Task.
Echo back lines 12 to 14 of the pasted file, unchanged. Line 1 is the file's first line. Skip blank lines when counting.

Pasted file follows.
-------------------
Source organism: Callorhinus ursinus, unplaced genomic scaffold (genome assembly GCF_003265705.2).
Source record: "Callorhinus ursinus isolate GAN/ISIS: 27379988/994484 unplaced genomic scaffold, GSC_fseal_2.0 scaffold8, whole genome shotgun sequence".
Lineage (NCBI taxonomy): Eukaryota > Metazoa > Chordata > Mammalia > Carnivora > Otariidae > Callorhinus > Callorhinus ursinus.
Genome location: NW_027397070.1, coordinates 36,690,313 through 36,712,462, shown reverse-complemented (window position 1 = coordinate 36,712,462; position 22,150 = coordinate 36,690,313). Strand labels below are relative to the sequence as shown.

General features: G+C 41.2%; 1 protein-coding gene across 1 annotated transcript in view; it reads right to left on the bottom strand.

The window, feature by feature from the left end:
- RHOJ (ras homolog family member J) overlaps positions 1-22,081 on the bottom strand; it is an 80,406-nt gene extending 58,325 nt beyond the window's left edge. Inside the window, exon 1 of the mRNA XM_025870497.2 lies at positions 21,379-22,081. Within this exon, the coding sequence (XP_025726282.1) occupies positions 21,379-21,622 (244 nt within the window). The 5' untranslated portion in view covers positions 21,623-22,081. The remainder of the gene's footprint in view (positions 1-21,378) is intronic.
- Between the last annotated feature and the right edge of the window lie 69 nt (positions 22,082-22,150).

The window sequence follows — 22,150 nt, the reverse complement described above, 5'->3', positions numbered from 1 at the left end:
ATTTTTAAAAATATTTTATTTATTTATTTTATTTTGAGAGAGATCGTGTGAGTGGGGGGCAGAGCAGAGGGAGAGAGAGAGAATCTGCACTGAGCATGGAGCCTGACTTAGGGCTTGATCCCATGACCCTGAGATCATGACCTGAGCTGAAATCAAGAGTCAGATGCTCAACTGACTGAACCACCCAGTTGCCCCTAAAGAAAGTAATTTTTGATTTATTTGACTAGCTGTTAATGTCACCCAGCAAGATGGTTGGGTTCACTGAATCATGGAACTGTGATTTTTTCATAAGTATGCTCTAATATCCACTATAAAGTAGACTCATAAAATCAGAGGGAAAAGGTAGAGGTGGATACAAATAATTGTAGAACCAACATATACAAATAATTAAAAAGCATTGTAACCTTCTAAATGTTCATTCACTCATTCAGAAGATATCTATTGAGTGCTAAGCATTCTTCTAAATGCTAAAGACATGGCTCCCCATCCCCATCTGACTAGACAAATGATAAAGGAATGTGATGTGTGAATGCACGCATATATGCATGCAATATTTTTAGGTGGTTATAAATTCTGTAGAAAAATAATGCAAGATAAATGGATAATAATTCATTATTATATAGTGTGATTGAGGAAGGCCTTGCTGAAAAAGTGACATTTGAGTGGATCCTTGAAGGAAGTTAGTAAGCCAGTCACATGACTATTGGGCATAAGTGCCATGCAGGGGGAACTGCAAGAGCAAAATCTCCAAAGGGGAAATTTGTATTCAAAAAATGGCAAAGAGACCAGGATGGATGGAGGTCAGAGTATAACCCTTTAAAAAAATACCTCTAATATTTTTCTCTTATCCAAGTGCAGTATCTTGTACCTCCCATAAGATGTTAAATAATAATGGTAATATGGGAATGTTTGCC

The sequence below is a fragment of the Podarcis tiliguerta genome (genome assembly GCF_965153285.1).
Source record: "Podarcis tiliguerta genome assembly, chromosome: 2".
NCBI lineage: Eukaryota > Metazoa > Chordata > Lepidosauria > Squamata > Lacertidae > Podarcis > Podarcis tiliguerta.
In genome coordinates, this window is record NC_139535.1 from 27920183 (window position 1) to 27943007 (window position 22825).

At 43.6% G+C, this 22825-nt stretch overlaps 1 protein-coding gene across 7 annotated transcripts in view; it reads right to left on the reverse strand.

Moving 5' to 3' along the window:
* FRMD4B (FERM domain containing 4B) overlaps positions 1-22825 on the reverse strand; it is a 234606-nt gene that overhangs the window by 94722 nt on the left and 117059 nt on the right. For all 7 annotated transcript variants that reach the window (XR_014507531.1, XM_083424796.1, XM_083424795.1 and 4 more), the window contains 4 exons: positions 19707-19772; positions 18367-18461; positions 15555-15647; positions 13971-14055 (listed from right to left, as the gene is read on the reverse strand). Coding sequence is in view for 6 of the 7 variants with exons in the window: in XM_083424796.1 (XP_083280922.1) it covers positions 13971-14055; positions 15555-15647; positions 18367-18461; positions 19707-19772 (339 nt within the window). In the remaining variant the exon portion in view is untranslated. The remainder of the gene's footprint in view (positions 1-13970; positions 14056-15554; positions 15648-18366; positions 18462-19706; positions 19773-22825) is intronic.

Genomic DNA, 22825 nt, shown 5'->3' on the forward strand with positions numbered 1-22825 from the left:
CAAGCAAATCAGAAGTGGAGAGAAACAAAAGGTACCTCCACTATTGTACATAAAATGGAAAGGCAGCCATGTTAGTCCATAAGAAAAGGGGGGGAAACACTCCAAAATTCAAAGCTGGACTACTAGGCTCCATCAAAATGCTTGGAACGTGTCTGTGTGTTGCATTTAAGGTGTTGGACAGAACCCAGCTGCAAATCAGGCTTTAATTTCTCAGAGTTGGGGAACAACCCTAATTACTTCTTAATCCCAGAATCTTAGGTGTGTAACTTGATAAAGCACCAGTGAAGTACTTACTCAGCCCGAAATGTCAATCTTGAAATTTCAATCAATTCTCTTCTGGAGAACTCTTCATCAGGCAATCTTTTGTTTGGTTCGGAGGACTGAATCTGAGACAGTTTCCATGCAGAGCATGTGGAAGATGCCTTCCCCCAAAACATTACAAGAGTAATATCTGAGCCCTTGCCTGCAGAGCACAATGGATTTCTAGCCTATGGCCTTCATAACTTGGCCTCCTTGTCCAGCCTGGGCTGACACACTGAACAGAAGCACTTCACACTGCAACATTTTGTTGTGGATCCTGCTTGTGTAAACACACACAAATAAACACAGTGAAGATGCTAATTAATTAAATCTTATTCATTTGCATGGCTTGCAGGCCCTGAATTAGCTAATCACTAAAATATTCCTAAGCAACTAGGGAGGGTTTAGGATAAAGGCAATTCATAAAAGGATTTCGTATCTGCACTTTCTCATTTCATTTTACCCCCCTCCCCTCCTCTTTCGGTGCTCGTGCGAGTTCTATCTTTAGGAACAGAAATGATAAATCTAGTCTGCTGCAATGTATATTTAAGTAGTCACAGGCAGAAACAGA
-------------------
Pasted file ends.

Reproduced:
Source record: "Podarcis tiliguerta genome assembly, chromosome: 2".
NCBI lineage: Eukaryota > Metazoa > Chordata > Lepidosauria > Squamata > Lacertidae > Podarcis > Podarcis tiliguerta.
In genome coordinates, this window is record NC_139535.1 from 27920183 (window position 1) to 27943007 (window position 22825).